Subject: Re: Lack of clarity regarding the term EA, clarification
From: Kevin Austin (email@example.com)
Date: Fri Mar 11 2005 - 06:05:11 EST
I can understand your confusion. You are using the word "sound" in
two contexts where they refer to different things, the experience is
sometimes part of 'cognitive dissonance'
The sound(1) recorded (by a microphone) as a soundscape is not ea,
but the sound(2) played through the loudspeakers is.
Original postings appear below with nothing added.
At 4:12 AM -0500 3/11/05, firstname.lastname@example.org wrote:
>Today I decided that music could exist without ea (or whatever I'm talking
>about. I was also thinking of dropping the "electro" part of it so it could
>make more sense).
>Where the issue gets confusing to me is when people treat recordings
>soundscapes like they're ea. I can understand why, aesthetically. But there is
>nothing electro about the sounds being heard besides the fact that they're
>So it is ea (since it comes form a loudspeaker) but it could also be ea (since
>it falls under that genre of "music", but perhaps it shouldn't since there is
>nothing "electro" about the actual sound).
>This is why I figured that perhaps dumping "electro" from electroacoustics
>might be a good idea for many cases. What does it really matter what type of
>contraption is making the sounds, be it electrical or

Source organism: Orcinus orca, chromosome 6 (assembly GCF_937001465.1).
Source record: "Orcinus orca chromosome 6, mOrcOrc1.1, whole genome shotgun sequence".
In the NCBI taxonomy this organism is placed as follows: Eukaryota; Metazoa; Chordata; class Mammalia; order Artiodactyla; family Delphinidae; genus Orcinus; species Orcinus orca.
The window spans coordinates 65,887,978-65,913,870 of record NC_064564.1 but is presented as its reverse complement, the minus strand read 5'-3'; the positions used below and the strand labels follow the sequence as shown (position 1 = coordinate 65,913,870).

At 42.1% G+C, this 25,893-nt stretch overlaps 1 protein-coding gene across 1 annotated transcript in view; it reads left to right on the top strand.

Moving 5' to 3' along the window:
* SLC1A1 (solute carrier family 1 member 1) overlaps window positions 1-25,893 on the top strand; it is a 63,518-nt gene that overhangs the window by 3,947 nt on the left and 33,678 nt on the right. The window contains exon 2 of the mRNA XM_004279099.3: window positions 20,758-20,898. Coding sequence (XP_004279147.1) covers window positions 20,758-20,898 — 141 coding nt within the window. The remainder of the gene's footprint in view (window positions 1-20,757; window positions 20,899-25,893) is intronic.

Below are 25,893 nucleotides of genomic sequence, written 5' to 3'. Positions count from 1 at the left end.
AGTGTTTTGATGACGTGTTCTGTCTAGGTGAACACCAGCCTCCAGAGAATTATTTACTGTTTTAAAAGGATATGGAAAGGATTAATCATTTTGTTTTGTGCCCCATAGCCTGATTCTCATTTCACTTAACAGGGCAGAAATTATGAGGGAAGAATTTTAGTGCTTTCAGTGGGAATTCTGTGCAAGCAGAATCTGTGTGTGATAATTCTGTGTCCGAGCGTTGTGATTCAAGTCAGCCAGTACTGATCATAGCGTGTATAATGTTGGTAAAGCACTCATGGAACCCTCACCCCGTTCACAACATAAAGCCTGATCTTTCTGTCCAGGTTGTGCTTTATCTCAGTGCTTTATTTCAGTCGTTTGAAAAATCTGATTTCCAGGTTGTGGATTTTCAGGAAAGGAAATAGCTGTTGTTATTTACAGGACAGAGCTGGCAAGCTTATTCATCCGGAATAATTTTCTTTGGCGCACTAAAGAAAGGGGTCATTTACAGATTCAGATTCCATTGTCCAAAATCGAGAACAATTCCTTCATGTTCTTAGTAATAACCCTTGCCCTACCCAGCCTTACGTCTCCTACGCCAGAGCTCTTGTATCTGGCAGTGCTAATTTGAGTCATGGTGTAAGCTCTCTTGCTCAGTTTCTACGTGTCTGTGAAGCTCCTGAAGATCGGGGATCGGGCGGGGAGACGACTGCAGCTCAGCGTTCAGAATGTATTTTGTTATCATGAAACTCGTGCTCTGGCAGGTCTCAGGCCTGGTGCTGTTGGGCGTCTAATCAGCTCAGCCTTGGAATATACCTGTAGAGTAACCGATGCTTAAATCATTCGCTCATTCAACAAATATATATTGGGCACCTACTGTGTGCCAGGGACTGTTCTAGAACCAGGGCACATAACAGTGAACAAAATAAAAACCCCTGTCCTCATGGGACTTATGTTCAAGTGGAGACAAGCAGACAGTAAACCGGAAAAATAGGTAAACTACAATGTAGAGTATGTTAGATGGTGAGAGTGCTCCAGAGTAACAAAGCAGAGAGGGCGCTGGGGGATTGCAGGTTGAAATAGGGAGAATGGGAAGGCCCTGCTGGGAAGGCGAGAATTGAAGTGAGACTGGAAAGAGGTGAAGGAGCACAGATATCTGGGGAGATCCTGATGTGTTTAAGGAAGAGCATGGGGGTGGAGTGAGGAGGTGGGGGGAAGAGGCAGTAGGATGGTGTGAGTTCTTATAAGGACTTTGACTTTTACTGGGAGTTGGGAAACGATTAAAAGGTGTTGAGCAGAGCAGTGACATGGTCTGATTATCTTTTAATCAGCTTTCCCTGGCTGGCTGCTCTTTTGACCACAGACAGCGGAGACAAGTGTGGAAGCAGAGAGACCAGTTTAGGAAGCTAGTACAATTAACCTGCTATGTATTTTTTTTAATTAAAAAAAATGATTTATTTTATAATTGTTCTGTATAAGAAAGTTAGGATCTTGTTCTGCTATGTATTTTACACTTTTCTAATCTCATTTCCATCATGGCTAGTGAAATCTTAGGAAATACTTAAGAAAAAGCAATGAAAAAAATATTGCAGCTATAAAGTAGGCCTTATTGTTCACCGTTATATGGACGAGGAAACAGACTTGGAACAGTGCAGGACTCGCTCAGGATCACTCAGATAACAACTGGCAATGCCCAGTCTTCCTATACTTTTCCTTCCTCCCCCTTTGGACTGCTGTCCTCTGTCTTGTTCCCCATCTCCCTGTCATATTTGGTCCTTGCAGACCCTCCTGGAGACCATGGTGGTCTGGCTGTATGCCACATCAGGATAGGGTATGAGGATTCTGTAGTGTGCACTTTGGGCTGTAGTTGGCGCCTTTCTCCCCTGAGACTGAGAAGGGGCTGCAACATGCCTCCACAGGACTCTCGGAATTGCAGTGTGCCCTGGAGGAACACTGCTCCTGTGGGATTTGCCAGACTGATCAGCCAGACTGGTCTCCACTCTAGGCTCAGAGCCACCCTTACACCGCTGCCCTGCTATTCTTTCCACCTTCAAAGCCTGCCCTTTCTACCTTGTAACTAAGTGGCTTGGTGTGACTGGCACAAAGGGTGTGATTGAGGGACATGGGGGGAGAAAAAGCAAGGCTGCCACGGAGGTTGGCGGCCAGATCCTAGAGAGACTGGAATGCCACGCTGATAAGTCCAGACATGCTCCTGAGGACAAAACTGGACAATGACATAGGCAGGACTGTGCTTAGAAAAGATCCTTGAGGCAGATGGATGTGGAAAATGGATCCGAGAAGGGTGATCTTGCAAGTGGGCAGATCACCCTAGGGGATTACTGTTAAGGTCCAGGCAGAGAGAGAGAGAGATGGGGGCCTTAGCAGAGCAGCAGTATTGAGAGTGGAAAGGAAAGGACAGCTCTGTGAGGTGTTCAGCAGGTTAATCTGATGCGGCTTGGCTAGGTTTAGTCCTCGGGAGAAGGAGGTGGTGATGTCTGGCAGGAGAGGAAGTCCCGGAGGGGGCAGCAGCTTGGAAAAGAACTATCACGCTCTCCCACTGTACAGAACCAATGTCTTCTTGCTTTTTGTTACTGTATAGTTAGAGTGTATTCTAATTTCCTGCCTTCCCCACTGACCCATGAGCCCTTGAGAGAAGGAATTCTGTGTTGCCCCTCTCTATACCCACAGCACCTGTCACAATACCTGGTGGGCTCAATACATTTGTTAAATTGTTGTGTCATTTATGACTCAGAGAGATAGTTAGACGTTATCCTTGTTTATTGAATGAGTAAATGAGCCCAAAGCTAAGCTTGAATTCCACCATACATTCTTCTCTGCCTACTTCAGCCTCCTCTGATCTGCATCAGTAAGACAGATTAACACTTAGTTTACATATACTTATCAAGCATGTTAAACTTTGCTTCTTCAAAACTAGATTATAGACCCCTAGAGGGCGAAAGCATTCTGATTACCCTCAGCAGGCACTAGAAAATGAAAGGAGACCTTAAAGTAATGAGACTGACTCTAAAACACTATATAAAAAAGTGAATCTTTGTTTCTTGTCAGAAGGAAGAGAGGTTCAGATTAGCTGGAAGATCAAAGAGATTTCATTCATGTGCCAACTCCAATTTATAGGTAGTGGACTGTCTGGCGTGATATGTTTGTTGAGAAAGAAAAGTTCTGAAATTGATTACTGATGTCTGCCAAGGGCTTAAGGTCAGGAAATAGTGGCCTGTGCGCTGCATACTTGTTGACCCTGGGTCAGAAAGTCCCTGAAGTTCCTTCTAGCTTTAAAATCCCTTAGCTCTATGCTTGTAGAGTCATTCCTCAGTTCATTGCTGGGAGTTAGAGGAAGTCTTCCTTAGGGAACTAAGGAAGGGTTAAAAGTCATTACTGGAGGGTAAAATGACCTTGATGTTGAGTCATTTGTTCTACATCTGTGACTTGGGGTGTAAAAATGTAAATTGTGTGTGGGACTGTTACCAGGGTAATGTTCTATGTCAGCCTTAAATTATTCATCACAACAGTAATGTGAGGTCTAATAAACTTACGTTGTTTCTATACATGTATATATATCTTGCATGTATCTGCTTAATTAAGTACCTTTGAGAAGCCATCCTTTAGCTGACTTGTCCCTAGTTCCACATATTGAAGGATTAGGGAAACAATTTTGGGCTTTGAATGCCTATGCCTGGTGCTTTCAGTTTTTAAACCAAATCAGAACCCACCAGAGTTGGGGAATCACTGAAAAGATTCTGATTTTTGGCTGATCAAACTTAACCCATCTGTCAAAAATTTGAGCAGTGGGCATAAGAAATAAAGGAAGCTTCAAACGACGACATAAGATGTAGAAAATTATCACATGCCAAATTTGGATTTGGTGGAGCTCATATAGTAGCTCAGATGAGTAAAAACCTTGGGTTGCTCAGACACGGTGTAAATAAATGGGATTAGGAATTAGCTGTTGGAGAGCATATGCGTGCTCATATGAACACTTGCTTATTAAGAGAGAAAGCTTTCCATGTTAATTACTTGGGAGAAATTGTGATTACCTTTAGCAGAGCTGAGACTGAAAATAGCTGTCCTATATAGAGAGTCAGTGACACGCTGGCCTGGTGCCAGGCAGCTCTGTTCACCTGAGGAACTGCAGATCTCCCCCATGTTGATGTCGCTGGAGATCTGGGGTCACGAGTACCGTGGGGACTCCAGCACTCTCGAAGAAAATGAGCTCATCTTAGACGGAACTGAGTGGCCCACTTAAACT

>non-electrical, living or
>non-living... How about "Acoustic Art".
>Getting back to my original statement (Today, I...etc), I believe music could,
>in cases, exist independently of "acoustic art", be it on paper or
>But I suspect that we discovered music as a direct result of our appreciation
>of nature's acoustic art.
>Quoting Kevin Austin <email@example.com>:
>> In October of 1989, Michael Century wrote in his opening remarks to
>> the CEC Conference in Banff Alberta:
>> Electroacoustics is not at all a unified field, and varying views are
>> held concerning its relationship with "conventional" music practice.
>> One thing is held in common, and that is its material -- the use of
>> electricity to make sounds, or (in my view, this must be included) to
>> plan, process or symbolically represent sound structures.
>> This is the basis for one definition which has received a degree of
>> circulation and appears to be the definition that Nick is
>> referencing. (And for this and four other definitions, see:
>> People who have read through the notes for the ea lecture to a the
>> FFAR 250 course at Concordia since 1999, (possibly more than 3000
>> students in classes alone) will have read:
>> Electroacoustics : is a very general term meaning the use of
>> electricity for the creation, processing, manipulation, storage,
>> presentation, distribution, perception, analysis, understanding or
>> cognition of sound. It is the superset of the field, including both
>> live and 'fixed' (as on tape or CD) pieces. Some people consider that
>> it has language limits and defines certain 'styles' of work. (Adapted
> > from Michael Century.)
> > As Michael Century points out, 'ea' becomes a generalized cognitive
> > study, rather than a study solely of practice.
> > I guess we were standing near different parts of the elephant.
>> More direct responses to parts of the posting appear below.